July 9, 2014

"The Who & The What"

What does it mean to be a Muslim in a post-9/11 America? That’s the question the Pakistani-American writer Ayad Akhtar has explored in his Pulitzer Prize winning play Disgraced, his novel “American Dervish” and now in The Who & The What, the family drama that is running as part of the LCT3 series at Lincoln Center’s Claire Tow Theater through July 27.

The story this time out centers around Zarina, a young woman struggling to reconcile her devotion to the traditions of Islam with her dismay about their restrictions on women (click here to read about the author's inspirations for the play). 

The people closest to Zarina have developed their own ways of dealing with the discrepancies. Her younger sister Mahwish acquiesces to their father’s authority but is modern enough to give her fiancé hand-jobs. 

Their widower father Afzal, an immigrant who started off as a taxi driver and now owns a fleet of cabs, is steadfastly devout but also a loving parent who is proud of Zarina’s Harvard degree. 
Meanwhile, Eli, a convert to the faith whom Afzal thinks might be a good match for his eldest daughter, embraces a live-and-let-live approach. All are forced out of their complacency when Zarina writes a novel challenging the Quran and its interpretation of the prophet Muhammad’s relationship with his seventh wife.
The role of women in Islam is obviously a hot-button issue but The Who & The What fails to generate much heat. For while Akhtar is an engaging writer and some of the scenes, like the first meeting between Eli and Afzal, are entertaining, he also has a tendency towards pedantry, which is overindulged in this play. 

Too often the characters become symbolic avatars saying and doing things just to make a point and not because the words or action flow organically from who that person really is. Too often the situations in which they find themselves lack the tang of truth so that in the end, neither the who nor the what is wholly believable.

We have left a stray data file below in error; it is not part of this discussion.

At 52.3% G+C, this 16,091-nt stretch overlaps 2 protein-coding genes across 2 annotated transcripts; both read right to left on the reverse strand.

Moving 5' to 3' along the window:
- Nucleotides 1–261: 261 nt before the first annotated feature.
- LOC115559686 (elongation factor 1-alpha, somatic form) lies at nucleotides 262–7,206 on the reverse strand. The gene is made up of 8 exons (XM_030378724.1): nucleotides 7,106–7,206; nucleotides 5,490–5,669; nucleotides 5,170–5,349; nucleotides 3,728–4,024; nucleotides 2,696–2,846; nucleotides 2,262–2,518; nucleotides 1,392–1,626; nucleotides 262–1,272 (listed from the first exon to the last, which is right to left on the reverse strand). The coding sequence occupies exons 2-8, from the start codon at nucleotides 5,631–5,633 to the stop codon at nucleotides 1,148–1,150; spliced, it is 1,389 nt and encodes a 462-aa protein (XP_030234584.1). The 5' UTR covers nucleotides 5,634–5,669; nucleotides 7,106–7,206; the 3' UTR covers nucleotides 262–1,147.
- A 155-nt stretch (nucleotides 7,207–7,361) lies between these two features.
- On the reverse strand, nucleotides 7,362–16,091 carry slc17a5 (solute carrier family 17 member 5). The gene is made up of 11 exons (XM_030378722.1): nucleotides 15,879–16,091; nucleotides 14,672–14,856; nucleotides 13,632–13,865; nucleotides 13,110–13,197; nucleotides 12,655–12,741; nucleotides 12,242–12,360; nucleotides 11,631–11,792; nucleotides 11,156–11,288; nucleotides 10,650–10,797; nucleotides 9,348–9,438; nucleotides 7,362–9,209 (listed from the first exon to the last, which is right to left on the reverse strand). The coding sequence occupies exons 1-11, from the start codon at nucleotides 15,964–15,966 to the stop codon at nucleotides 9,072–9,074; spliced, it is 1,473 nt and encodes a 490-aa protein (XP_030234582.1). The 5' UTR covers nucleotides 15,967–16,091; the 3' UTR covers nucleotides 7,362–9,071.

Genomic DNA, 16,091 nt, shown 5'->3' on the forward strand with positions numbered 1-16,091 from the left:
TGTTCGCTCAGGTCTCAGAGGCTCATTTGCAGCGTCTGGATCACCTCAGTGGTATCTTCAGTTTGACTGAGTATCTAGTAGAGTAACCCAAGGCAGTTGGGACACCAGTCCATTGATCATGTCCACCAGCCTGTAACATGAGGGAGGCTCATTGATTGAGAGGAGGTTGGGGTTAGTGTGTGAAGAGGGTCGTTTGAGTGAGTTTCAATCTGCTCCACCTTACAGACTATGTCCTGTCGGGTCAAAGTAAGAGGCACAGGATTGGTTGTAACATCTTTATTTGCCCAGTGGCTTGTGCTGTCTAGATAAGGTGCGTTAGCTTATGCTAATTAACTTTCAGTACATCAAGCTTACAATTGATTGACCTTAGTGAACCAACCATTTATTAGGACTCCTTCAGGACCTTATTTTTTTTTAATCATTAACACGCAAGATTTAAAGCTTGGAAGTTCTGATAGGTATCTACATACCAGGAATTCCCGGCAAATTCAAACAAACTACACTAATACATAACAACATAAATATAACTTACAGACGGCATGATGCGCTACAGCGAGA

The production doesn’t help.  Akhtar’s frequent collaborator Kimberly Senior did an excellent job with Disgraced but she’s less confident with both the tone and pacing of this play, which runs nearly twice as long and hops around to several locales. 

The performances are similarly uneven. It's great to see actors of Middle Eastern descent getting the chance to play characters who aren't terrorists. But only Greg Keller seems to have found a consistent through line in his portrayal of Eli.
And yet, even though The Who & The What may have disappointed me, I'm sticking with Akhtar and looking forward to seeing his upcoming play The Invisible Hand, which has been scheduled for the new season at New York Theatre Workshop. 

Nobody bats a thousand. Disgraced, which is moving to Broadway in October, made my Top 10 list in 2012 (click here to read my review) and we've got to give promising young playwrights like Akhtar the room to experiment, and even to fail, without abandoning them.   


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